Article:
To have a Code of Conduct, to speak out vocally in favor of them, is about something beyond preventing people from getting groped in a Hyatt ballroom. Of course we should design a conference experience with the goal of influencing behavior to reduce the likelihood of abuse. But it is equally important to communicate a shared understanding that we as a community take this issue seriously. To suggest that making vulnerable people “feel safe” is somehow a disservice to the community misses the point.

Powerful leaders in our community must vocally stand up for those who may be the target of abuse, publicly reinforce standards of acceptable conduct, and reassure at-risk people that they will be heard, listened to, believed. That is the purpose of communicating a Code of Conduct. No “guarantee” of safety will ever exist — but creating an environment in which everyone feels more safe because they know the community listens to them is the closest thing I can imagine.



The substance of a Code of Conduct is a topic that’s been covered at length by people who have spent much more time doing research with the affected members of the audience. Rather than go over that ground again, I will point you to these resources:

Codes of Conduct 101 + FAQ

Geek Feminism Wiki Conference Anti-harrassment Policy

Why You Want a Code of Conduct & How We Made One



Figuring out where to put the Code of Conduct on the website, how to integrate it into the registration flow, how to increase the likelihood that it gets seen — as UX designers, this is what we do. This is what we’re best at.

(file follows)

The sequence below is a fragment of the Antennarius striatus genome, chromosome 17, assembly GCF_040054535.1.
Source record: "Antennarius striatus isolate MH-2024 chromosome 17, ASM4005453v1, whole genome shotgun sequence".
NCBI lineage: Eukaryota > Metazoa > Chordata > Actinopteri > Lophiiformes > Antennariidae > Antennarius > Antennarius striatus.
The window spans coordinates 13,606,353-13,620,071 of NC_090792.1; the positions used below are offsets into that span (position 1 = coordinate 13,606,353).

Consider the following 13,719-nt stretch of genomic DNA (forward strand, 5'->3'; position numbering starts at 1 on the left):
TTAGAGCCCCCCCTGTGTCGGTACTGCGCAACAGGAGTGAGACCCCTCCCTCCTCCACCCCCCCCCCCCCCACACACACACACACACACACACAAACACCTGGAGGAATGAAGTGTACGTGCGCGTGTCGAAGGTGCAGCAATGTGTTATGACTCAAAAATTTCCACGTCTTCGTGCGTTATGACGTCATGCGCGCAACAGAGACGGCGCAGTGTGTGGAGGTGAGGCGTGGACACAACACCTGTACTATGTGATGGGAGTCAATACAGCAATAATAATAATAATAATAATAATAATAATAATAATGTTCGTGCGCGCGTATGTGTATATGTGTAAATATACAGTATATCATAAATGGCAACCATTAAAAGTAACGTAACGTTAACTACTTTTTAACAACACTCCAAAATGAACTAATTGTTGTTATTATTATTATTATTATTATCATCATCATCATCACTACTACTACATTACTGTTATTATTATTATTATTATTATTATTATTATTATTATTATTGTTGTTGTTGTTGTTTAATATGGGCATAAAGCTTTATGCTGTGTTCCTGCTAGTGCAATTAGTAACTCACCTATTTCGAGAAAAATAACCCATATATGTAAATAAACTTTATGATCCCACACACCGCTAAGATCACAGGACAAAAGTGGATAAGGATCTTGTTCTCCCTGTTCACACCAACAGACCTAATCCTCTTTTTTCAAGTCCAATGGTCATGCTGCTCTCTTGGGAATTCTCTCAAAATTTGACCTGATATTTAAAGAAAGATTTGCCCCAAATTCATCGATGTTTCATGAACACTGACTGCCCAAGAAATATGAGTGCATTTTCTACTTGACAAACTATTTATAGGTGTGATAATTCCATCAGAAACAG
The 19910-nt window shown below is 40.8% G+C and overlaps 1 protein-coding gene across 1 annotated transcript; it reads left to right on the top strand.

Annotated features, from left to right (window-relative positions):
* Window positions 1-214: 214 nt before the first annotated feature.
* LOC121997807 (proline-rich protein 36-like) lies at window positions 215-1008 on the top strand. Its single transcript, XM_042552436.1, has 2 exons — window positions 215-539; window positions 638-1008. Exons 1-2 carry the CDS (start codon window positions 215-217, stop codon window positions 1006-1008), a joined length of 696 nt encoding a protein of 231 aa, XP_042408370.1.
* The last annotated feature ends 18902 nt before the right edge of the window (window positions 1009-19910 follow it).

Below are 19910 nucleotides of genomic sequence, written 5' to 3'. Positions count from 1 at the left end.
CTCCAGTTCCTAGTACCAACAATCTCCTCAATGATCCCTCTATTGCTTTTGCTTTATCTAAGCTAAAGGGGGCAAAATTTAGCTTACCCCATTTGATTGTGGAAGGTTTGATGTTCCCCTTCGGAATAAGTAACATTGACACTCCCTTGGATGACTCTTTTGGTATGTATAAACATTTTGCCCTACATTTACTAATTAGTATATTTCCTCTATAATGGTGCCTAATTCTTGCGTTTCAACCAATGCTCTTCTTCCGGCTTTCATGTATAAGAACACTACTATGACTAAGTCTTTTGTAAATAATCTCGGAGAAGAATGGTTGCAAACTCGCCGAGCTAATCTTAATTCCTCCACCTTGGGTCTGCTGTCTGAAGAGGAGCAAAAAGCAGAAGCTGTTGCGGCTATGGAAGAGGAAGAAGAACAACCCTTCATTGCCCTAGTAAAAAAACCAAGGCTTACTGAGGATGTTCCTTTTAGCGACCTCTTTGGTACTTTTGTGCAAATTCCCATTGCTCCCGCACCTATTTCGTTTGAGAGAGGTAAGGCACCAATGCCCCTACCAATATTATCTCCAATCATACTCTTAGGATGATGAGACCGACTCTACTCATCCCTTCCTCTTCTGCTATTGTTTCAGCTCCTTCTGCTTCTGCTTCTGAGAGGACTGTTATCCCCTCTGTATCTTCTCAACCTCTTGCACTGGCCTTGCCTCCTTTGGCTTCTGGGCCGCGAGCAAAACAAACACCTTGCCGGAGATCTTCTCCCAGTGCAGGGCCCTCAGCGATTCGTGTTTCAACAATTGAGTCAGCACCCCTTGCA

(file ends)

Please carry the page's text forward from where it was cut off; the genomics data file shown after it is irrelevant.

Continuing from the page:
Organizers like Erin Kissane and Steve Fisher report that reading the Code of Conduct out loud before the event was a meaningful way to ensure the message connected with people. Steve told me, in a conversation on Slack:

We read out the summary of our CoC at the start of the event, with everyone in their seats. We had communicated it over and over on everything we sent out, but sharing it physically made it far more real to our audience. Helped them frame their experience and expectations at the event and helped two people reach out when they needed help. Reading the code out loud, and ending by saying “we believe in a safe and inclusive event,” and indicating that the organizers will enforce the code — but it is the responsibility of all of us to help create that environment — received a huge round of applause, which really surprised us. We thought it would be a bit too serious. We were happy to be wrong.

A successfully designed event must ensure that people know they can discuss incidents with the event staff — that feedback mechanism is crucial. Now, that may not be a guarantee that everyone will disclose — abuse breeds shame. But organizers who do not have a content strategy for communicating with attendees risk that incidents go unreported. Organizers may pat themselves on the back, confident they’ve designed a process that protects people, and miss the very problems they thought they solved.

In a recent article on A List Apart, Christina Wodtke said that she would only work with events that have a Code of Conduct, and recommended other speakers do the same — a proposal that wasn’t met with enthusiasm by some conference chairs. I think a publicized, noisy boycott is actually doing a favor to organizers — speakers and attendees are trying to communicate by voting with their feet and their dollars. People wouldn’t need to resort to a boycott if they felt they had been listened to.

For me, personally, advocating for Codes of Conduct is about defining what it means to be a leader in this community, to use my power for good. How can the strongest people in our community help make everyone more safe? By clearly stating that we do not tolerate abuse, by speaking up in favor of community standards that favor inclusiveness and diversity. Since that’s what a Code of Conduct does, then I am proud to cosign that pledge.